|At the rehearsal, reading from the Torah|
But celebrate we did, and it was a fabulous, amazing, spectacular day. There aren't enough words to describe all of the emotion and joy that I experienced as Hannah helped to lead the service alongside our Cantor, then chanted her Torah and Haftorah portions, and delivered her speech to our community. Her speech was particularly amazing, and a real reflection of who she has become. She talked about growing up, recognizing that she needs to care about important issues, and that she can use her voice to alter the behaviors of others. She spoke about body shaming, and contributing to a culture that only prizes the privileged, and the lack of compassion we often have for others. She pledged to lead her life as a Jewish adult differently, committed to doing the right things. She proved it the following weekend by not giving up when we had a hard time getting downtown to the Women's March for Equality in Boston. She went from leading the congregation in prayer to "praying with her feet" in just one week's time.
Sitting in the front row of the sanctuary, I was as "in the moment" as I could possibly be. I couldn't see much of what was happening around me, and so I focused on Hannah. I realized I was singing louder than I typically did with certain prayers, because her weeks of nightly practicing them with me had improved my own knowledge of them. I stood next to her for the rabbi's blessing, a moment I've probably witnessed hundreds of times before, but this was finally our moment. In the months leading up to this day, I'd cried so many tears. I'd even cried on two separate moments earlier that morning. But in the service, watching her, standing next to her, blessing her, I had no tears left. Just immense pride in her and who she has become, pride in myself and Marc for the role we have played in it, and pride in the palpable love we felt from so many people in that room.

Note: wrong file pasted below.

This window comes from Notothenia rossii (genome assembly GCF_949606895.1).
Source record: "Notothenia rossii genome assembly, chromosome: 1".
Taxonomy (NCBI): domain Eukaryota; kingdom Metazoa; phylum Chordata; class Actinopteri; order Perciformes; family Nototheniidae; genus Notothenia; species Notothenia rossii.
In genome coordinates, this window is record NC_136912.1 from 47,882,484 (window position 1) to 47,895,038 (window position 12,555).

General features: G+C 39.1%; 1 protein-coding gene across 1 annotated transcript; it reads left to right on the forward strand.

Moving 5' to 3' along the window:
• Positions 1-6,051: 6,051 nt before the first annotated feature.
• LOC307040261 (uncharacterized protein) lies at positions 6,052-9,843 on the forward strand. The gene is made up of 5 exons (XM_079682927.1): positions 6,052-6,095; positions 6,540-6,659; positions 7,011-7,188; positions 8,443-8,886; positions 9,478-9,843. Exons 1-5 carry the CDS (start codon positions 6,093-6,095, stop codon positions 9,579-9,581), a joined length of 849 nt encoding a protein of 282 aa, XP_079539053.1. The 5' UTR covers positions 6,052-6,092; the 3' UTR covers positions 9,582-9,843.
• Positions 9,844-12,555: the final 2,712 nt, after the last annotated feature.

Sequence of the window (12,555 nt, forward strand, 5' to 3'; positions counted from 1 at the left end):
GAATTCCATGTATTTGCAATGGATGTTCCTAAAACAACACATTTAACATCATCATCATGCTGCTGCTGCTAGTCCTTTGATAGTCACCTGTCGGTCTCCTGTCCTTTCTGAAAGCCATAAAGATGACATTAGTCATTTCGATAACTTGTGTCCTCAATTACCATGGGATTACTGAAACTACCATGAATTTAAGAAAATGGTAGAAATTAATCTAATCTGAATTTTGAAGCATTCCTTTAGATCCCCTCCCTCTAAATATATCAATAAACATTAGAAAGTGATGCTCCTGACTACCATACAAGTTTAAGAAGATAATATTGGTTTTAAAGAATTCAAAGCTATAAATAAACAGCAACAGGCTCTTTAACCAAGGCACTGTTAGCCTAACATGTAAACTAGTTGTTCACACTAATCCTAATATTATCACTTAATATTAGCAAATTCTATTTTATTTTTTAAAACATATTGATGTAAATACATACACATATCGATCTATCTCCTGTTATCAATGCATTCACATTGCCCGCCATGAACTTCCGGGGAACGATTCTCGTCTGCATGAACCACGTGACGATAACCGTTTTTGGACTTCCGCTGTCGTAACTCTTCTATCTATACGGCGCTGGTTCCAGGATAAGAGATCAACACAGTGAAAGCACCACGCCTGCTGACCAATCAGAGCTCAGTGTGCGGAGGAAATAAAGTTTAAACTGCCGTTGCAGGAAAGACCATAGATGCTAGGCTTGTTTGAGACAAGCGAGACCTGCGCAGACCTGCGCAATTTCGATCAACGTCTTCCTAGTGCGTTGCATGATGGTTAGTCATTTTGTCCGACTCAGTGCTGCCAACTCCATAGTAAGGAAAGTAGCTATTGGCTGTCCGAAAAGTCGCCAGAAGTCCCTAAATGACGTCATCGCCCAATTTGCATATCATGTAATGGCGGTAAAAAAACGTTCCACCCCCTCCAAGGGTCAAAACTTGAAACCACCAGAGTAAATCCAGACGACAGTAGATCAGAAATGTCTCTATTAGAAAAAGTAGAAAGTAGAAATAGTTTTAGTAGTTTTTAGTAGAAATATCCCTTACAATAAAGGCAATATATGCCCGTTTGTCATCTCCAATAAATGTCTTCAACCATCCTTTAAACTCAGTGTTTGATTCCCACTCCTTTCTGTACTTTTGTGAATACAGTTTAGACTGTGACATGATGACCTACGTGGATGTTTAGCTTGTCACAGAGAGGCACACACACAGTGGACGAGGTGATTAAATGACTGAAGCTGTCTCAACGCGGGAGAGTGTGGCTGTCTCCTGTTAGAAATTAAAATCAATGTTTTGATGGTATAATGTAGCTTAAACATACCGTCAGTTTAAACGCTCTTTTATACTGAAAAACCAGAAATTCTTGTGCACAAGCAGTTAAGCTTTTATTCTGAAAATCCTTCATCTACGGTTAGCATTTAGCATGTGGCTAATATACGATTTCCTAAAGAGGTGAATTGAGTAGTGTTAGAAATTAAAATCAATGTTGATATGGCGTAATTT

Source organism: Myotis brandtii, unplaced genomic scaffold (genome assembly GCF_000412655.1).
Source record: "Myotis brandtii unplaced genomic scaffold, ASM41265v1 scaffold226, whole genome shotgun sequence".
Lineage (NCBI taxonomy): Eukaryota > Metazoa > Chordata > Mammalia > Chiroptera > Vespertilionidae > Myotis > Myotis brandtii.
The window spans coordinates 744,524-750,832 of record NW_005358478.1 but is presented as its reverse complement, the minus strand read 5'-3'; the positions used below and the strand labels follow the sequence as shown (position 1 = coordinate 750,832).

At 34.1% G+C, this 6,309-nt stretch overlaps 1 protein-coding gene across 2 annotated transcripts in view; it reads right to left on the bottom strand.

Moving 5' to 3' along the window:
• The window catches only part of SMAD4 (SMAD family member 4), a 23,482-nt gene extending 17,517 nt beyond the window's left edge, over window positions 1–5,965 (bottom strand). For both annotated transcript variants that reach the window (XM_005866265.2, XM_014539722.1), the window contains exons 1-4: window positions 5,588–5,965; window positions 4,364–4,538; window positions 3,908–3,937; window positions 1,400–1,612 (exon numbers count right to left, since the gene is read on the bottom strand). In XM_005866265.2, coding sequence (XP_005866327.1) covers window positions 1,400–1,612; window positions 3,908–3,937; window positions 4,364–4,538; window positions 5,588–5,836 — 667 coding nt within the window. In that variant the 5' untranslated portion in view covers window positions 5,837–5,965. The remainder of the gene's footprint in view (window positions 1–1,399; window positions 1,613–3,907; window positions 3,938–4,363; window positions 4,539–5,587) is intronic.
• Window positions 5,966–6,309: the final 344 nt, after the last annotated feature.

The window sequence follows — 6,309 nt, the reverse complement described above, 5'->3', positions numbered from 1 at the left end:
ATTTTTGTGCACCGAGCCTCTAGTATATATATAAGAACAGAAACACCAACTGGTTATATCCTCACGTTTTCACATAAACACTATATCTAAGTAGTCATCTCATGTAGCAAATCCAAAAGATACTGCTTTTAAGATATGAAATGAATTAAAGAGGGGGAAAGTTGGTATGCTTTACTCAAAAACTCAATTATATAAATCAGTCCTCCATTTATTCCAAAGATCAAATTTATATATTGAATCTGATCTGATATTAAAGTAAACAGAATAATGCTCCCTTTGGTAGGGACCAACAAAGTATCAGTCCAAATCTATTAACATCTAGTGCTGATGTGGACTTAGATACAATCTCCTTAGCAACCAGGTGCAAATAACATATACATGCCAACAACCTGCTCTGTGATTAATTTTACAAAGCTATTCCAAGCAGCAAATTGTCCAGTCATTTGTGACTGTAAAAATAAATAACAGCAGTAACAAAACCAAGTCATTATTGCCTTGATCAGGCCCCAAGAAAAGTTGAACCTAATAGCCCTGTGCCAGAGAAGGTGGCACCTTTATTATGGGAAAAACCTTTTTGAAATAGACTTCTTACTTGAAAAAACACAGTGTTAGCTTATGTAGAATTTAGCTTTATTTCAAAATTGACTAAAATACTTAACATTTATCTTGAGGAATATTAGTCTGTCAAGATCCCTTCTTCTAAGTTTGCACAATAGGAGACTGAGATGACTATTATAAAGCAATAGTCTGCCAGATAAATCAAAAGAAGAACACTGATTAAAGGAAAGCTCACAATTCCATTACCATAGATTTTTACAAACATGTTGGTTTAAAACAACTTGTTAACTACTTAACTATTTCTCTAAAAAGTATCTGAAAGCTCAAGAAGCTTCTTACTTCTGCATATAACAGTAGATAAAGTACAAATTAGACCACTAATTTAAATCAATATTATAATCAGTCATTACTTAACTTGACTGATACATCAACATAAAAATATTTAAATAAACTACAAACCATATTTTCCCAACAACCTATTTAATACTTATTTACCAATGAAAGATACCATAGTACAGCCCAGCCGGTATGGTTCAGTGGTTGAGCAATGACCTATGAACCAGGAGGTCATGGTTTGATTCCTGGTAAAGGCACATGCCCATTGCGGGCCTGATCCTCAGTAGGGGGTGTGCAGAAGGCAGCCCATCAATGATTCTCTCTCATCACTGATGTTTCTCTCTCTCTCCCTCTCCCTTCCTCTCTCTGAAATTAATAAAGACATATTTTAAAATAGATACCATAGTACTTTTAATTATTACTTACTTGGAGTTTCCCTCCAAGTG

I listened to all the advice I'd gotten. For me, it wasn't over in a flash. I felt every moment. I took it in and savored it.
All of the planning, worrying, thinking about this day was completely worth it. The party went off beautifully. I really can't say that anything didn't go as planned. My wedding distills down to a few stories of mishaps, but not this party. Even the girls who were missing their shoes at the end of the night eventually found them. I got the thing I most wanted, which was a selfie with Hannah and her Snapchat filter. Hannah had an amazing time with her friends, especially her Bowen girls and her Camp Yavneh friends, including some who came from NY and CT to be with her. I took a few videos she didn't want me to take at the time, but I know she will love having them some day. We were so fortunate to celebrate with so many of our friends and family, and most fortunately, all four of Hannah's grandparents were there to spend this special day with her.
I will not gloss over how much work and expense all of this was, and I am very grateful that we were in a position where we could do it. I learned a lot, and while it was a more anxiety-producing process than I had expected, I wouldn't change any of it now. But I do hope that at Max's bar mitzvah, I'm a little more chill. Thank goodness I have four years to recover before then.
I'm labeling this as part 1 as I'm sure I'll want to share more photos when I get the official ones from the photographer. For now, my Snapchat selfie, with no promises that I will ever log in to Snapchat again. And Hannah, "bat mitzvah high five."